International reggae music icon, Bob Marley, has a quote that has undoubtedly resonated with musicians and music lovers of all genres. Marley said the following regarding the power of music: “One good thing about music, when it hits you, you feel no pain.”
While physical pain may not come with the music enjoyed by adoring audiences, it’s been known to have a negative impact on those performing it. Many musicians find out that without protection, the constant exposure to loud tones can play a role in hearing loss.
Actually, one German study discovered that working musicians are nearly four times more likely to struggle with noise-related hearing loss than someone working in another field. Those same musicians are also 57 percent more likely to have consistent ringing in their ears, also called tinnitus.
For musicians who are frequently exposed to noise volumes higher than 85 decibels (dB), these findings aren’t surprising. One study found that levels higher than 110dB can start to affect nerve cells, degrading the ability to deliver electrical signals to the brain from the ears. This damage is generally irreversible.
Any kind of music can be loud enough to damage the ears but some styles are more hazardous because they are inherently loud. And there have been many notable rock ‘n’ roll musicians to have their careers derailed, or at least, delayed, because of noise-related hearing loss.
Pete Townshend of the legendary British rock band, The Who, is one musician who suffers from partial deafness and tinnitus. The common opinion is that Townshend’s hearing problems result from constant and repeated exposure to loud music. As his symptoms have progressed over the years, Townshend has used numerous different strategies to manage the issue.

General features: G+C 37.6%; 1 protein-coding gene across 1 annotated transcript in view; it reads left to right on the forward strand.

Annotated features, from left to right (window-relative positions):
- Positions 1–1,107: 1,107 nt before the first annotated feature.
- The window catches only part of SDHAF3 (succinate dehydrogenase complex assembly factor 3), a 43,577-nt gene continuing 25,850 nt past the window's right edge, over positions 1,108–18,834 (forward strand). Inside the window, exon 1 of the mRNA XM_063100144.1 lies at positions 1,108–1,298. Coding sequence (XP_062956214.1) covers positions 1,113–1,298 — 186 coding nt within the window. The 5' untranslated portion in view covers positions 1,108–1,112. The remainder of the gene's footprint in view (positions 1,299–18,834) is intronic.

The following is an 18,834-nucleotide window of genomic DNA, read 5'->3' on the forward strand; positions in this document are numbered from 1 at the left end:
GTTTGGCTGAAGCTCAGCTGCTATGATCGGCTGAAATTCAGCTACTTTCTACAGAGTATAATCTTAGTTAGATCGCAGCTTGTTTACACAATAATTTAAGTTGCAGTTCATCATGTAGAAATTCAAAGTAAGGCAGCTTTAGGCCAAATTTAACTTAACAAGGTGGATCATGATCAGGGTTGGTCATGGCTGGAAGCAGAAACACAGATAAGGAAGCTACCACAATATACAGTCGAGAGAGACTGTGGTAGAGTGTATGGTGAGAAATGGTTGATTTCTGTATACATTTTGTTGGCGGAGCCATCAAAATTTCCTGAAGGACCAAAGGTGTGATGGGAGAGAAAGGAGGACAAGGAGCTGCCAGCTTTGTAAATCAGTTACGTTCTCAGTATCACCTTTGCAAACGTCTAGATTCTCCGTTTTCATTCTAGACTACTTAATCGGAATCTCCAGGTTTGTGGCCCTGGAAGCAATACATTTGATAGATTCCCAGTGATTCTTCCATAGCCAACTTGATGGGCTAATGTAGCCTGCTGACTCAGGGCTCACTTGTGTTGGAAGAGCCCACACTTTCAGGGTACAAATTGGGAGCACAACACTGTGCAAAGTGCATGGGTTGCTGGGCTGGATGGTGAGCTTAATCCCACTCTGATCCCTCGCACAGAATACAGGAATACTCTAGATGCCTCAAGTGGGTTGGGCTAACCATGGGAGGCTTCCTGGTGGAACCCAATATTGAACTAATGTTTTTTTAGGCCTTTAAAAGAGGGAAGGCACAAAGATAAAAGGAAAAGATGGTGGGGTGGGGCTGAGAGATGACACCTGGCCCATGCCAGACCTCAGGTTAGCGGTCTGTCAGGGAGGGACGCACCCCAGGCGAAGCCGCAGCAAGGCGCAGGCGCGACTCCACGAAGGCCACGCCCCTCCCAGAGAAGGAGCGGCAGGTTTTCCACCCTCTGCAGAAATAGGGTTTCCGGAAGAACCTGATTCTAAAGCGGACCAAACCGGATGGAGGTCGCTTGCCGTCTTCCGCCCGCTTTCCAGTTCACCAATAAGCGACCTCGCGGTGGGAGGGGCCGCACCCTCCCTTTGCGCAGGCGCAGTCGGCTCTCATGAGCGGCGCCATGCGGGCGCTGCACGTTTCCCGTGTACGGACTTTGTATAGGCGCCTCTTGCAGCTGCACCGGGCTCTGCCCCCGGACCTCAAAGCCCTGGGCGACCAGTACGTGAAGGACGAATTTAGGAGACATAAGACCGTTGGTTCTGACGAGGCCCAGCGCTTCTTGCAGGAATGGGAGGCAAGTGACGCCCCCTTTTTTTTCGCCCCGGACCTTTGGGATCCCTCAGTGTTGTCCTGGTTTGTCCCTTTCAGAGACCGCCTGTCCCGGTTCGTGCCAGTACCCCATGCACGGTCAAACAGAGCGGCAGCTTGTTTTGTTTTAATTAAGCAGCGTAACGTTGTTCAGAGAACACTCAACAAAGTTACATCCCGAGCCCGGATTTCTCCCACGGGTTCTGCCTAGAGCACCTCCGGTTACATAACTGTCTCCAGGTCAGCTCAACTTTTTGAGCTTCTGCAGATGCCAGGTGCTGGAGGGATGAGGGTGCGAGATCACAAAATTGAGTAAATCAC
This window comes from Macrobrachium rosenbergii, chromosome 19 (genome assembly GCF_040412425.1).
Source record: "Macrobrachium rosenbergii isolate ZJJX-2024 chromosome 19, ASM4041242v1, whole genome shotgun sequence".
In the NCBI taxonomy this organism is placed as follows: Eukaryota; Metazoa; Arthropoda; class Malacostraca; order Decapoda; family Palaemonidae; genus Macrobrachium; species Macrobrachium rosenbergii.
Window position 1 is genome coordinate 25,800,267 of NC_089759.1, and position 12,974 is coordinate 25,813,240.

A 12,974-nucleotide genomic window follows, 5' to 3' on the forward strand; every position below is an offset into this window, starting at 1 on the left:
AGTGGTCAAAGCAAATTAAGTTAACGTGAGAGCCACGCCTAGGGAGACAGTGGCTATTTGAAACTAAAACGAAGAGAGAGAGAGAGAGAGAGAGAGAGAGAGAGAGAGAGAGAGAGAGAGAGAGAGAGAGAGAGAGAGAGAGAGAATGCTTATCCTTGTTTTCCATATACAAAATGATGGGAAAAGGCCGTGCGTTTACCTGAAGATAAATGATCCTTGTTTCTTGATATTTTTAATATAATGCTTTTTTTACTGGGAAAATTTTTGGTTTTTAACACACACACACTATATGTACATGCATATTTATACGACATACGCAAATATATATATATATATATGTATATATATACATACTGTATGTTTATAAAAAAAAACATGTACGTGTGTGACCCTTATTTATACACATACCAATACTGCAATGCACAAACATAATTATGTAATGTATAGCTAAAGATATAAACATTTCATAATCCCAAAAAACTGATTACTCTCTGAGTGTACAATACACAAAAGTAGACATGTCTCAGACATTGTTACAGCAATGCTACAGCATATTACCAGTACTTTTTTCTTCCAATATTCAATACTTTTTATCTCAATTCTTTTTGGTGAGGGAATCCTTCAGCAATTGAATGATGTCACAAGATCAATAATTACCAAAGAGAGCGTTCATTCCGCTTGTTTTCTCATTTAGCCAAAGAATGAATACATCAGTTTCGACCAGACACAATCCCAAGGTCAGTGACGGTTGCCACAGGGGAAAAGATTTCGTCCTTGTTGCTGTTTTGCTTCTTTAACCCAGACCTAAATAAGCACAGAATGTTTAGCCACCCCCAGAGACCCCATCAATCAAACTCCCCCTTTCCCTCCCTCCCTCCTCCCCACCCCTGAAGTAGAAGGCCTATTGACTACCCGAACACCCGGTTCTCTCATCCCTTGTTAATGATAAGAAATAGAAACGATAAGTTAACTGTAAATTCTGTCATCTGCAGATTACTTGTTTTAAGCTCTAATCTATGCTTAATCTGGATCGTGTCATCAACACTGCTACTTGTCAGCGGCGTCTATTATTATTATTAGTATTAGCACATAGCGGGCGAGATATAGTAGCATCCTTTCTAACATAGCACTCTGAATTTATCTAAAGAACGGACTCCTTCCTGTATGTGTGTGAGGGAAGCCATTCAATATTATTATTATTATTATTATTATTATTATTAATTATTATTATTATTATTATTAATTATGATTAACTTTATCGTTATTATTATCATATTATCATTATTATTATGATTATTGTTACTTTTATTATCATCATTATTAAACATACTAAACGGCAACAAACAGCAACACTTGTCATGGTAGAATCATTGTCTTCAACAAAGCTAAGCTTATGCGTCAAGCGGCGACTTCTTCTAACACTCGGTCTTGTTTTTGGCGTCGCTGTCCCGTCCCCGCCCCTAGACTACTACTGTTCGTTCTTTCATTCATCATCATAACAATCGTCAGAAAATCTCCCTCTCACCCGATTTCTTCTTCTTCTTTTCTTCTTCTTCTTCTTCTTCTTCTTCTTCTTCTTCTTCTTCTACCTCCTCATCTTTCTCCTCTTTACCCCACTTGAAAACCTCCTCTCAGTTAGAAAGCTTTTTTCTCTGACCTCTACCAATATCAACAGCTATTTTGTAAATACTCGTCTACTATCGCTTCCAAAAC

On the band’s 1989 tour, Townshend decided to play acoustically and protect himself from direct exposure to loud noises by standing behind a glass partition. At a concert in 2012, the volume turned out to be too much for the guitarist, who chose to leave the stage to get away from the noise.
Substantial hearing loss due to loud music exposure has also been an issue for Alex Van Halen of the rock band Van Halen. As reported by Van Halen himself, the drummer lost 60 percent of his hearing in his left ear and, 30 percent in his right.
Looking for a way to curtail the continued deterioration of his ability to hear, Van Halen consulted with the band’s soundman on a custom-fitted in-ear monitor. This let him hear the music more clearly and at a lower level by connecting wirelessly to the soundboard. That prototype subsequently became so successful that the band’s sound-man began manufacturing them commercially and later sold that company to a national sound and video technology outfit for $34 million.
Van Halen, Townshend, along with countless other musicians, including Sting and Eric Clapton, are but a few noteworthy mentions on the long list of famous musicians to experience noise-induced hearing loss.
But successfully fighting hearing loss is something one singer in the United Kingdom has accomplished. Her career may not be as well known as Clapton and she may not have the record sales that Sting does, she has been able to revive her career by using a set of hearing aids.
From stages in London’s West End, British musical theater performer, Elaine Paige, has been dazzling audiences for more than 50 years. Paige experienced substantial hearing loss from five decades of performing. For years, Paige has admitted to depending on hearing aids.
Paige said that she uses her hearing aids every day to fight her hearing loss and asserts that her condition has no bearing on her ability to work. And for theater fans in the U.K., that’s music to the ears.